I'm sorry but where does Comcast come into play? Besides throttling my Internet connection.


By being one of the first commercial ISPs with a user facing DNSSEC deployment. The issue of DNS redirection being incompatible with DNSSEC is a technical one, here comcast is just an early report of the fact that they will cease all DNS redirection once DNSSEC resolvers are the default solution. Verizon and openDNS both will be in the same boat once client resolvers demand signed zones.

It's no different than hearing about the results of a new RFC from google even if you use bing for search.


I don't think that DNSSEC is going to be a sufficient hurdle: "When you first set up your Acme Internet Services account, you will need to set up your domain name servers correctly. This is a two step process which requires setting up your computer to use our DNS servers, and adding our security key as authorised on your computer".

Most Internet users believe everything that their ISPs tell them about what is necessary to use their service, especially when it doesn't work until they do it, so getting users to add a new authorised root DNSSEC key is not going to be an impossible hurdle.


That's certainly possible, but I'd be surprised if it came to pass. Anyone who stopped by your house and used your wifi would need to take on your ISP keys, your DVD player would need to be able to accept them, etc. At this point the ad revenue wouldn't seem to make up for the bad user experience.

It would be similar to an ISP requiring you to trust their root CA so they could MITM your SSL sessions. Sure, some enterprises do this through their management systems, but a big ISP that required this would likely get hit by a large amount of negative reactions.


Whoa, will DNSSEC prevent all DNS-level hijacking? OpenDNS has a DNS-level blacklist option (totally opt-in) which redirects to their own servers. Will that still be possible with DNSSEC?


As this amounts to A record forgery, yes DNSSEC clients will prevent this. There is really no technical difference between this practice and the poisoning that DNSSEC is defined to defeat.

Of course there are plenty of other ways to blacklist or redirect IPs - using routes, RBL subscriptions in software firewalls or through browsers like the google safe browsing subscriptions. DNSSEC won't be the place to do it, though.


OpenDNS has a whole bunch of other opt-out (per IP) features that depend on DNS-level hijacking.

By default they point NXDOMAIN to their own landing page, blacklist 'known phishing sites', and proxy some Google requests through their own servers to defeat clever browser address bars.


Pretty dubious that they started blocking this. The availability of alternative DNS systems makes it harder to censor domains.


Combine this with COICA and suddenly just changing your DNS provider becomes quite a bit more difficult.


If an "important" ISP starts blocking outbound port 53, then people will just do their DNS lookups over HTTPS or whatever. This is irrelevant today because nobody is censoring DNS yet. Combine documented DNS censorship with documented blocking-of-port-53, and the problem will be fixed in hours.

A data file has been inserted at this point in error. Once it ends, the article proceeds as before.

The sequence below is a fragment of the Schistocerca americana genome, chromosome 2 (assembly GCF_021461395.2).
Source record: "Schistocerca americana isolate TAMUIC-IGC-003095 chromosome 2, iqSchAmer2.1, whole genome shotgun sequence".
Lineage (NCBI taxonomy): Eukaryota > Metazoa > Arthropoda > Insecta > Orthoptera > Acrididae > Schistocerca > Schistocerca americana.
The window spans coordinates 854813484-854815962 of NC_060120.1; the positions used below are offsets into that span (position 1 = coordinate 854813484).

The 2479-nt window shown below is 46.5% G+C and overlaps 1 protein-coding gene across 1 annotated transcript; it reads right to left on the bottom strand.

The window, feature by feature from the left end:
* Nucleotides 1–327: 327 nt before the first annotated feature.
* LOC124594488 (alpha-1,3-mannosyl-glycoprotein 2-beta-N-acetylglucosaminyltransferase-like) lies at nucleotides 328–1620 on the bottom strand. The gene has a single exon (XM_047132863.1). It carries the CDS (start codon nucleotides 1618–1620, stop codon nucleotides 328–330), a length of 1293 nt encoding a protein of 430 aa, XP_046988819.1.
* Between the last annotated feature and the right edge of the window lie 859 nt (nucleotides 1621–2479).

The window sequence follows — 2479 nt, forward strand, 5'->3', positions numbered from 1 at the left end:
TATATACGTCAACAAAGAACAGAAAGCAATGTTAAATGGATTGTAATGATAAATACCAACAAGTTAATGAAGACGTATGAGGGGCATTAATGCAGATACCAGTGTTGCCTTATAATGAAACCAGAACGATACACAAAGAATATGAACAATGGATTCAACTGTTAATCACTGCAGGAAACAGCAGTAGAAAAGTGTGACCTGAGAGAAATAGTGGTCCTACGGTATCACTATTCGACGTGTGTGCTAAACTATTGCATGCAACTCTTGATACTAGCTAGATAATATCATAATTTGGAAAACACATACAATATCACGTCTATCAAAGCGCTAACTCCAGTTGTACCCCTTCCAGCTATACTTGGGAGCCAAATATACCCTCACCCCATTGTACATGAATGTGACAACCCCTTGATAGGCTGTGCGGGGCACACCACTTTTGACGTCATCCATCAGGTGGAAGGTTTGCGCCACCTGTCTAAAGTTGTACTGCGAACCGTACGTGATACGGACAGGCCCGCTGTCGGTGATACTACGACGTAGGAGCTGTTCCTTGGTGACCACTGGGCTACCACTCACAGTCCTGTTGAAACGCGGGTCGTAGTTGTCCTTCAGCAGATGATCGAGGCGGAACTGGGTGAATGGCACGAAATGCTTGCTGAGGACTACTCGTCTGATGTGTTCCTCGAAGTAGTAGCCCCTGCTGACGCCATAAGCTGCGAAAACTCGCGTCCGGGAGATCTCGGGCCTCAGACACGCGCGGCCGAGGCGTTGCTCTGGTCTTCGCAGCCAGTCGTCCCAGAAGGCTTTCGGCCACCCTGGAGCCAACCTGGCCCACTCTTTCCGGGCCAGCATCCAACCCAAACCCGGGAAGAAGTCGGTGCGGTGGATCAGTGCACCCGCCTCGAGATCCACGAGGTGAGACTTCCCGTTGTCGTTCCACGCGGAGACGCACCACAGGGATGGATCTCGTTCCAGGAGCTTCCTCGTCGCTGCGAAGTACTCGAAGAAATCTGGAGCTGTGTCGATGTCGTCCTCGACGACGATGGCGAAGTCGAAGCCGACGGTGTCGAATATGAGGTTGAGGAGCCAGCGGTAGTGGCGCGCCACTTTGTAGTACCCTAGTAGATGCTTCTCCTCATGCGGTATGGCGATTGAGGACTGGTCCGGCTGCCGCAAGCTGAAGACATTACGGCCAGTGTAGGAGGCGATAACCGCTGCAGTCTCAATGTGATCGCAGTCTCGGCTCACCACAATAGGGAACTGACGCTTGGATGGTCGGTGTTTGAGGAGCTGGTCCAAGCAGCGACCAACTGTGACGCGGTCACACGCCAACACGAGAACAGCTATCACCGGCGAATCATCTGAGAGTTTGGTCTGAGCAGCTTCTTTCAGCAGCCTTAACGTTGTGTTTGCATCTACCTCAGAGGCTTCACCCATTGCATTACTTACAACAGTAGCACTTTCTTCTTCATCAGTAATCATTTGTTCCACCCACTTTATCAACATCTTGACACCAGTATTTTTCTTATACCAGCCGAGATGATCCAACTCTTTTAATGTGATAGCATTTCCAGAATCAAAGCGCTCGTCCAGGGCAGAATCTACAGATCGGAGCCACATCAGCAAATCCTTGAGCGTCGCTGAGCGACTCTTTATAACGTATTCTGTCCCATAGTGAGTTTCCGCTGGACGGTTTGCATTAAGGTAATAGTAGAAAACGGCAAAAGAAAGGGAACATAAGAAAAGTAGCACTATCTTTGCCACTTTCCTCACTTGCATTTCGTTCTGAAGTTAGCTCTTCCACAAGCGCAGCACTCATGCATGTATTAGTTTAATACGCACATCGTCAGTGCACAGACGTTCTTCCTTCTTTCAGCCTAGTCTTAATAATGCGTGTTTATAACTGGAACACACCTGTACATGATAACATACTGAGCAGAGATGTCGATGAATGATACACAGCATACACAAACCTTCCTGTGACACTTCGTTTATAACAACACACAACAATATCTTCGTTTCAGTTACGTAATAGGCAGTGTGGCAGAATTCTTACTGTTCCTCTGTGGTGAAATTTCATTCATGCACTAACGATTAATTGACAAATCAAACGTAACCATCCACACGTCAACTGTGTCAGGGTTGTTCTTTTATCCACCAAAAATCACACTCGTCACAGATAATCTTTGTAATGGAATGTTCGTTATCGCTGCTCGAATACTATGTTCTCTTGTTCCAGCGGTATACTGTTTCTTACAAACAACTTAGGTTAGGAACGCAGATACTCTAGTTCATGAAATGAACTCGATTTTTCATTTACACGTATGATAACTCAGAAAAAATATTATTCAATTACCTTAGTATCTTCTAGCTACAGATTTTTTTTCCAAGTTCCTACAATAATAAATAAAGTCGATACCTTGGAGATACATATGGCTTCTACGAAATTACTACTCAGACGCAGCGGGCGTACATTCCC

(Funny story; my work laptop has some software installed that only allows ssh connections to be made when connected to the VPN. But when connected to the VPN, there are no routes to the Internet, so I can't check my email while traveling with my work laptop. Change my sshd to bind port 443 in addition to 22, though, and ... the restriction is gone.

Censoring the Internet is hard, even when you control the network or client machine!)


True, but each restriction just makes it that much harder to get around. For the majority of people, the first block will stop them, but once you get into cat-and-mouse land, you'll lose a bunch more.


Meh, they don't seed torrents anyway :)


Most IPSs think that DNS is an afterthought, to be stuffed in an old box and forgotten. Typical scenario: wait for a request, deny that request, then cache and honor the request the second time round.


Is that why sometimes I open a webpage and it gets stuck loading with the status bar displaying "Looking up example.com..."? If I reload the page it then loads immediately. I've been thinking that it has something to do with the cache, but why on earth would they deny the first request?


I'd like to put in a good word for openDNS. I've used them for several years and have always found David Ulevitch and the company to be friendly, helpful, and reliable.


Seconded. It's faster than my own ISP's DNS. (Damn you, Speakeasy! shakes fist) If you want to test for yourself, ping 208.67.222.222 (one of OpenDNS' anycast DNS IPs). If it's faster than your ISP's, you should try switching.


Network latency isn't the only factor. Use https://code.google.com/p/namebench/ to see which server will really be the fastest for you.

Or roll out your own. It probably won't be the fastest option but close enough and, more importantly, fully under your control.


I would not like to see ISPs block alternative DNS services. I use OpenDNS to block distracting sites, and alias http://block.opendns.com to localhost, which is then redirected to my to-do list. A web server on my machine redirects the default page at localhost to my to-do list on http://rememberthemilk.com.

In addition, my /etc/hosts file includes the hosts file from http://www.mvps.org/winhelp2002/, which aliases ad and tracker site domains to localhost.

Ad blockers suppress ads, but do not provide positive reinforcement. Site blocking software systems filter unwanted content, but do not substitute desired content in its place. It's not enough to slap the user's hand.

The domain name filtering service OpenDNS displays a block page at http://block.opendns.com if a site meets the criteria for filtering. This is negative reinforcement. OpenDNS might provide positive reinforcement if users could to substitute something else, for example, an online to-do list such as http://rememberthemilk.com, for the block page.

Maybe OpenDNS could provide such a service.


while it's still bad, the article say it's only for the wireless part